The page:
In addition to early actions, Mayor Murray is committing to two community equity forums—one focused on the needs of lesbian, gay, bisexual, and transgender elders; the other on the needs of older women. Also, the City is looking to provide older adults with better access to human services and City resources, based on best practices, new technologies and innovative solutions from other cities.

“I’m pleased to see our City so fully embrace this Age-Friendly concept, making this a city for all ages and abilities,” said Sally Bagshaw, Seattle City Councilmember. “Personally, I want to see giant steps forward in improving our sidewalks across the city. When we maintain our sidewalks, connecting them block-to-block and implementing safe crosswalks, we make a pedestrian-friendly network. The improved pedestrian environment encourages people of all ages to walk, and as we all know, a little fresh air does us good.

“A sidewalk free of bulges and holes appeals to everyone in the neighborhood, including the mom pushing her stroller, a child riding a scooter to school, and those who may find walking a challenge. Investing in safe walking routes for all of us should be a top priority for our Age-Friendly city.”

“It is important to me and to our City that we take care of our elders,” said Catherine Lester, Director of the City’s Human Services Department. “This requires us to create opportunities for social participation, to promote health and wellness, and to make sure our physical environment is accessible. These are the types of things that allow Seattle to continue to be a place where people of all ages and stages of life can thrive. Our elders, as well as all people in our community, must feel valued and be able to participate fully as part of this community.”

The Human Services Department will also design an innovation fund to identify and award funding for unique and creative projects that meet community needs. The first year will include a focus on ways to creatively move towards an age-friendly community with a specific focus on results and racial equity.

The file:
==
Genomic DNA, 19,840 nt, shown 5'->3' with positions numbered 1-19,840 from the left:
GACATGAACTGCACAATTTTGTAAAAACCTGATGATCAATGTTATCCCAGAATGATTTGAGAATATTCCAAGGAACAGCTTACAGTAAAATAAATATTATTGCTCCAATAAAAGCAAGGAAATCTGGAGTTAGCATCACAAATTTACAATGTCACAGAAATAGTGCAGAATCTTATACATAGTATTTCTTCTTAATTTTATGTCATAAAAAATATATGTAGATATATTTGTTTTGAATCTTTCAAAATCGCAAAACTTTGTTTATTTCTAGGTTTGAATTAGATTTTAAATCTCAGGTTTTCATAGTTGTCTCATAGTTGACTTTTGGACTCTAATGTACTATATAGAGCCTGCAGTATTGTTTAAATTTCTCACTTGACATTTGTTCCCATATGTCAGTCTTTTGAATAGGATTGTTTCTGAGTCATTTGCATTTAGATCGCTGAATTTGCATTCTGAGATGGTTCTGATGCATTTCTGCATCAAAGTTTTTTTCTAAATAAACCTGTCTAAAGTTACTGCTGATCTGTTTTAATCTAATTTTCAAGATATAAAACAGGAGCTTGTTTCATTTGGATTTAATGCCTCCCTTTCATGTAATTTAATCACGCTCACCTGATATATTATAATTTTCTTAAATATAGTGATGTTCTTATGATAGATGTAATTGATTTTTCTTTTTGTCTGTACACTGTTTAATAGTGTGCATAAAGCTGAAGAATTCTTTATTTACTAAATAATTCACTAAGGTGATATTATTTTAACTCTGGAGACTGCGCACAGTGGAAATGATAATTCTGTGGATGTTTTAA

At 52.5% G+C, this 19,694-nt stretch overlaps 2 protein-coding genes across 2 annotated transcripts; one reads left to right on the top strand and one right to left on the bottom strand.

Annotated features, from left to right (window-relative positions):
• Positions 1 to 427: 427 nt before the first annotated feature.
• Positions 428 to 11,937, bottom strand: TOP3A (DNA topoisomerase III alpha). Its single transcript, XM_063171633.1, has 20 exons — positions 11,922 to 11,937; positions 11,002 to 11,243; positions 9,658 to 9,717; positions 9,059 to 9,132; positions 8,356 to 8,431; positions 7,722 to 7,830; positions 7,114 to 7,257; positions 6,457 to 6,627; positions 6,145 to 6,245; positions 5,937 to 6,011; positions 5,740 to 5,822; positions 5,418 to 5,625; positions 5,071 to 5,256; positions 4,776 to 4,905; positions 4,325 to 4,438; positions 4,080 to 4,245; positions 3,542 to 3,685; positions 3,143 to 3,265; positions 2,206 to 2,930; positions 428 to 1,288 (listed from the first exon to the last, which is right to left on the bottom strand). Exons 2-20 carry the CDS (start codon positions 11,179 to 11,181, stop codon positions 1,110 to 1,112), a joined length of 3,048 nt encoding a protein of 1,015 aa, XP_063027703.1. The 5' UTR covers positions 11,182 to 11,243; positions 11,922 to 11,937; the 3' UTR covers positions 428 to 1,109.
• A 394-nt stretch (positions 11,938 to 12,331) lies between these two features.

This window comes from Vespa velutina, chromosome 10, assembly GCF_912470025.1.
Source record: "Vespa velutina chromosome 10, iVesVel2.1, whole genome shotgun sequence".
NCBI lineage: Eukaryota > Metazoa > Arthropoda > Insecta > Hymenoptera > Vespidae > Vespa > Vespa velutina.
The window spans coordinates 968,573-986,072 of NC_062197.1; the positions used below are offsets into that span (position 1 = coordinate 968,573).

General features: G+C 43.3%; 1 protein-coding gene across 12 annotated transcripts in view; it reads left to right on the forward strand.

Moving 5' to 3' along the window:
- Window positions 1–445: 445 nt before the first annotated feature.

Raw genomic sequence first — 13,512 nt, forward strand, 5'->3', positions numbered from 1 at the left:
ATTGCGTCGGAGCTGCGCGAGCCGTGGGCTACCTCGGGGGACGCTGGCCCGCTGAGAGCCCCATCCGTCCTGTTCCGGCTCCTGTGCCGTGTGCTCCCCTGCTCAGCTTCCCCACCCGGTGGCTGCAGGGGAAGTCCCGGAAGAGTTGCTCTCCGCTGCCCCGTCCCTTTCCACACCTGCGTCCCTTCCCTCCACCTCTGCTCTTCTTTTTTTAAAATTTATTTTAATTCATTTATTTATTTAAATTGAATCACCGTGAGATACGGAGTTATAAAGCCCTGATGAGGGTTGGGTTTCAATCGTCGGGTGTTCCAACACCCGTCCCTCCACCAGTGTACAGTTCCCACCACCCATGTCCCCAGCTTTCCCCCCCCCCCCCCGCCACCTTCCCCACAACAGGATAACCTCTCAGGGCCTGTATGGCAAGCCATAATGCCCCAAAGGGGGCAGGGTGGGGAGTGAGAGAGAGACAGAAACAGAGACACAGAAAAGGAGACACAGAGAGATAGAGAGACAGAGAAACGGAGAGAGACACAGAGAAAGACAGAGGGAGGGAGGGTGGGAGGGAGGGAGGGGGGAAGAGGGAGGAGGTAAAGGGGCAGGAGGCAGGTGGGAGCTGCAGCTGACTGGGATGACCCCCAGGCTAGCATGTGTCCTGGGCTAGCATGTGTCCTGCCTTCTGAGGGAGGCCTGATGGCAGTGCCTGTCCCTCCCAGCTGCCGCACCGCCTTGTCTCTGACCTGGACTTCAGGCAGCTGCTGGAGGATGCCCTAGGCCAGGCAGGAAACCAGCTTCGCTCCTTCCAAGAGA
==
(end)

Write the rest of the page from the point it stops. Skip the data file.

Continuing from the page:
The City will consider suggestions for age-friendly improvements in the 2018 budget and will report on the progress of the initial three-year plan to the Human Services and Public Health Committee, or other appropriate City Council committees, through 2021.

Currently, 18 percent of King County’s residents are 60 years and older. By 2040, that number is expected to grow to be one in four adults (25 percent). Currently, 63 percent of King County renters age 65 and older spend more than 30 percent of their annual income on housing. Racial disparities persist in these findings. Nearly two-thirds of older Black/African Americans (60 percent) spend 30 percent or more of their income on housing, as do more than half (56 percent) of older Latino seniors. This compares to 47 percent of White older adults.

In July 2016, Seattle joined the AARP Network of Age-Friendly Communities, an affiliate of the World Health Organization’s Global Network of Age-Friendly Cities and Communities. This initiative outlines “The 8 Domains of Livability” which include:

  • Outdoor Spaces and Buildings
  • Transportation
  • Housing
  • Social Participation
  • Respect and Social Inclusion
  • Civic Participation and Employment
  • Communication and Information
  • Community and Health Services

 The AARP/WHO framework looks for improvements in these specific areas that influence the health and quality of life for our city’s older residents. This initiative aims to help the region support the positive contributions of older adults and enable people of all ages and abilities to achieve their potential.